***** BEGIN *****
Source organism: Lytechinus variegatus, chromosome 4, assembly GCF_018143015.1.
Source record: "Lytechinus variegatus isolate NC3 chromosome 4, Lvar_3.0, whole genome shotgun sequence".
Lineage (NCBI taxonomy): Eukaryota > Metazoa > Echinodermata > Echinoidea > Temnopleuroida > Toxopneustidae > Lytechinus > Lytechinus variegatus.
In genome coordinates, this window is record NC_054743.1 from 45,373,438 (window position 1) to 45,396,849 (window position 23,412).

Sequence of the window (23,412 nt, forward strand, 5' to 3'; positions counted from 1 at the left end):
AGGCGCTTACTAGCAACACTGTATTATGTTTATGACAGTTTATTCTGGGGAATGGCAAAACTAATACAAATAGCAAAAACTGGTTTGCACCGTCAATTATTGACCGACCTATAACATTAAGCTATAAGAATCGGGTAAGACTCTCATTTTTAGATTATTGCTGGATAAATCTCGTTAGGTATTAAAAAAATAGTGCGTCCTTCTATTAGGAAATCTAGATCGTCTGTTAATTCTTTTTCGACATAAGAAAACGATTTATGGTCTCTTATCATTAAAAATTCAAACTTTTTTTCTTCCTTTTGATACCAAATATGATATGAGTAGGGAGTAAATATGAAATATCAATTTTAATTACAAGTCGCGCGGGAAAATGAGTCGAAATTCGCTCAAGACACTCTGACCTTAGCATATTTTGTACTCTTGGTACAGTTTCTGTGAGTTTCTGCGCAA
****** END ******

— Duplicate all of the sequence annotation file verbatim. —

Source organism: Lytechinus variegatus, chromosome 4, assembly GCF_018143015.1.
Source record: "Lytechinus variegatus isolate NC3 chromosome 4, Lvar_3.0, whole genome shotgun sequence".
Lineage (NCBI taxonomy): Eukaryota > Metazoa > Echinodermata > Echinoidea > Temnopleuroida > Toxopneustidae > Lytechinus > Lytechinus variegatus.
In genome coordinates, this window is record NC_054743.1 from 45,373,438 (window position 1) to 45,396,849 (window position 23,412).

Sequence of the window (23,412 nt, forward strand, 5' to 3'; positions counted from 1 at the left end):
AGGCGCTTACTAGCAACACTGTATTATGTTTATGACAGTTTATTCTGGGGAATGGCAAAACTAATACAAATAGCAAAAACTGGTTTGCACCGTCAATTATTGACCGACCTATAACATTAAGCTATAAGAATCGGGTAAGACTCTCATTTTTAGATTATTGCTGGATAAATCTCGTTAGGTATTAAAAAAATAGTGCGTCCTTCTATTAGGAAATCTAGATCGTCTGTTAATTCTTTTTCGACATAAGAAAACGATTTATGGTCTCTTATCATTAAAAATTCAAACTTTTTTTCTTCCTTTTGATACCAAATATGATATGAGTAGGGAGTAAATATGAAATATCAATTTTAATTACAAGTCGCGCGGGAAAATGAGTCGAAATTCGCTCAAGACACTCTGACCTTAGCATATTTTGTACTCTTGGTACAGTTTCTGTGAGTTTCTGCGCAA